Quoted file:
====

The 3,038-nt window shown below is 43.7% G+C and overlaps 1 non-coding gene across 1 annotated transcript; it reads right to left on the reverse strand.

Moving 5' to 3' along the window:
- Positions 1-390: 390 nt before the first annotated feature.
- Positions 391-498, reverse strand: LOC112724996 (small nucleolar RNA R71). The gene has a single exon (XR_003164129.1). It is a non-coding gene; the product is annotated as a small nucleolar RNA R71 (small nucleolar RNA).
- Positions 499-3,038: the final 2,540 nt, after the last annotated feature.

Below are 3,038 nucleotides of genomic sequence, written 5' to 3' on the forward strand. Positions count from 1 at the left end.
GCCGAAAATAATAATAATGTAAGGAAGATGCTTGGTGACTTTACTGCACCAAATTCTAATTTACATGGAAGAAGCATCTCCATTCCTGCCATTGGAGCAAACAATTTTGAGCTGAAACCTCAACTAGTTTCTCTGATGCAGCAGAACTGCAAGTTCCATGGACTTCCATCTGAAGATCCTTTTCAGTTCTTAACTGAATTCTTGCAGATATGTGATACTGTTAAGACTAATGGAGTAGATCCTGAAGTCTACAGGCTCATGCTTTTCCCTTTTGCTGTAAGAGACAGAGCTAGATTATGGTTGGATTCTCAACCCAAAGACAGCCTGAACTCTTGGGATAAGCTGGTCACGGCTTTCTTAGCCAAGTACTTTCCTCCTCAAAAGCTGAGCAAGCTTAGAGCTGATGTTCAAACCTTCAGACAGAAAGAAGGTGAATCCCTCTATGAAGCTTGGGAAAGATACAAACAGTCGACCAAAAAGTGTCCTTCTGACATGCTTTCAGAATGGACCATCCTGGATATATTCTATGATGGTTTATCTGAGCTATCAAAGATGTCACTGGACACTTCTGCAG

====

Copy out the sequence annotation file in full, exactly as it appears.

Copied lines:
The 3,038-nt window shown below is 43.7% G+C and overlaps 1 non-coding gene across 1 annotated transcript; it reads right to left on the reverse strand.

Moving 5' to 3' along the window:
- Positions 1-390: 390 nt before the first annotated feature.
- Positions 391-498, reverse strand: LOC112724996 (small nucleolar RNA R71). The gene has a single exon (XR_003164129.1). It is a non-coding gene; the product is annotated as a small nucleolar RNA R71 (small nucleolar RNA).
- Positions 499-3,038: the final 2,540 nt, after the last annotated feature.

Below are 3,038 nucleotides of genomic sequence, written 5' to 3' on the forward strand. Positions count from 1 at the left end.
GCCGAAAATAATAATAATGTAAGGAAGATGCTTGGTGACTTTACTGCACCAAATTCTAATTTACATGGAAGAAGCATCTCCATTCCTGCCATTGGAGCAAACAATTTTGAGCTGAAACCTCAACTAGTTTCTCTGATGCAGCAGAACTGCAAGTTCCATGGACTTCCATCTGAAGATCCTTTTCAGTTCTTAACTGAATTCTTGCAGATATGTGATACTGTTAAGACTAATGGAGTAGATCCTGAAGTCTACAGGCTCATGCTTTTCCCTTTTGCTGTAAGAGACAGAGCTAGATTATGGTTGGATTCTCAACCCAAAGACAGCCTGAACTCTTGGGATAAGCTGGTCACGGCTTTCTTAGCCAAGTACTTTCCTCCTCAAAAGCTGAGCAAGCTTAGAGCTGATGTTCAAACCTTCAGACAGAAAGAAGGTGAATCCCTCTATGAAGCTTGGGAAAGATACAAACAGTCGACCAAAAAGTGTCCTTCTGACATGCTTTCAGAATGGACCATCCTGGATATATTCTATGATGGTTTATCTGAGCTATCAAAGATGTCACTGGACACTTCTGCAG